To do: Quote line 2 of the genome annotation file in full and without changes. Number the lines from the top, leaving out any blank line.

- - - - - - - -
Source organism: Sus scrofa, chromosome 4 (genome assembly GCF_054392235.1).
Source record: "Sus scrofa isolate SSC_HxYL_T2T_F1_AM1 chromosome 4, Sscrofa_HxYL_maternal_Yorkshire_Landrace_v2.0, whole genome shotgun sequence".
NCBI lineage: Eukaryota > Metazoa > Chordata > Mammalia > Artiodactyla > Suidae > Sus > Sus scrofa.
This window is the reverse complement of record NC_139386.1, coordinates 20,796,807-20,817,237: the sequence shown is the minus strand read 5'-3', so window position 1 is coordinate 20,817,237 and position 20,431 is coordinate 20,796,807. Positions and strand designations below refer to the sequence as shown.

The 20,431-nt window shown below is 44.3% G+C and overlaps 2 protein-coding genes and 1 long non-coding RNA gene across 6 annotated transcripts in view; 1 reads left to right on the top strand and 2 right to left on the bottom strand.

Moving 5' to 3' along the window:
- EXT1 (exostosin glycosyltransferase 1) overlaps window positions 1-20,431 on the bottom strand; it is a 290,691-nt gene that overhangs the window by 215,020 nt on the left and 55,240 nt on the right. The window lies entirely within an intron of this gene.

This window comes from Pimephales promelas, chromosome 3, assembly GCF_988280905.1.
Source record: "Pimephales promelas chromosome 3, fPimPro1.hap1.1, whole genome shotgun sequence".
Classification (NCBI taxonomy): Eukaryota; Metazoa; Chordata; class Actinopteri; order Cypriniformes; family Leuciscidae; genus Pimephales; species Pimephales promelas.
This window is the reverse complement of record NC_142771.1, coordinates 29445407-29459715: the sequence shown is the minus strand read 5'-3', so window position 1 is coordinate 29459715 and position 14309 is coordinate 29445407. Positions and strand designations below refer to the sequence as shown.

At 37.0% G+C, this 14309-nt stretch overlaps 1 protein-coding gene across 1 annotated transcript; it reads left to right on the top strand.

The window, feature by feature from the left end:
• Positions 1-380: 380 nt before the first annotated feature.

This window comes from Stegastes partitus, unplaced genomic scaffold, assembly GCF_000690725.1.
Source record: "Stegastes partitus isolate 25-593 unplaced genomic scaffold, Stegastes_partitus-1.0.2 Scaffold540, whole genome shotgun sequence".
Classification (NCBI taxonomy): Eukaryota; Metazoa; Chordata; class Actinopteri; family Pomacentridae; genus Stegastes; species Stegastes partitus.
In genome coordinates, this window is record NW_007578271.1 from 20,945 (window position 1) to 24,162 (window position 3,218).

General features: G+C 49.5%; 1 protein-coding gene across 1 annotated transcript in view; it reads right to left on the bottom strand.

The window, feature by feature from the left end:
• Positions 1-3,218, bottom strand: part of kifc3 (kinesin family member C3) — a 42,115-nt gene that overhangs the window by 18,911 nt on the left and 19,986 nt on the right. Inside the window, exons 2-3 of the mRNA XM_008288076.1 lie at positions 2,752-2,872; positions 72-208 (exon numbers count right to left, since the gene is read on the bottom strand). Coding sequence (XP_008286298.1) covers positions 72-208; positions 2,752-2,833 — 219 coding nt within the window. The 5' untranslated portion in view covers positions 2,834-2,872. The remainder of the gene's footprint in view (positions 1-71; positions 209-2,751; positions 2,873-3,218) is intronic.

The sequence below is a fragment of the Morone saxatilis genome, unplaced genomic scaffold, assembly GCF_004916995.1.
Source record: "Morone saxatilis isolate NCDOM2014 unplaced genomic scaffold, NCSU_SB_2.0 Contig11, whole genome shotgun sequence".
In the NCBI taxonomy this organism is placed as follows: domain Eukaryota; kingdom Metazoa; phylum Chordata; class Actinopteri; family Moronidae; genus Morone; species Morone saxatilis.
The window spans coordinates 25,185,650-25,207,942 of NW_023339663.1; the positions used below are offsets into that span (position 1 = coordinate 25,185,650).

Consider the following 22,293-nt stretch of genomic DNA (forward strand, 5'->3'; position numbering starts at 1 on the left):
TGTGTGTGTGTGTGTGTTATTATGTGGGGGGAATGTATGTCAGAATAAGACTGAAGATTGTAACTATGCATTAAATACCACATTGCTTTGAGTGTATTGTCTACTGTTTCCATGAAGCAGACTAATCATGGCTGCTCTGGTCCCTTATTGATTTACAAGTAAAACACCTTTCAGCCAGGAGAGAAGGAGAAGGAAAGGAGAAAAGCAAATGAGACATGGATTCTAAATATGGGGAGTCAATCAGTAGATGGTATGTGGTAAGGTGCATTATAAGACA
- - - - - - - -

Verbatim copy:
Source record: "Sus scrofa isolate SSC_HxYL_T2T_F1_AM1 chromosome 4, Sscrofa_HxYL_maternal_Yorkshire_Landrace_v2.0, whole genome shotgun sequence".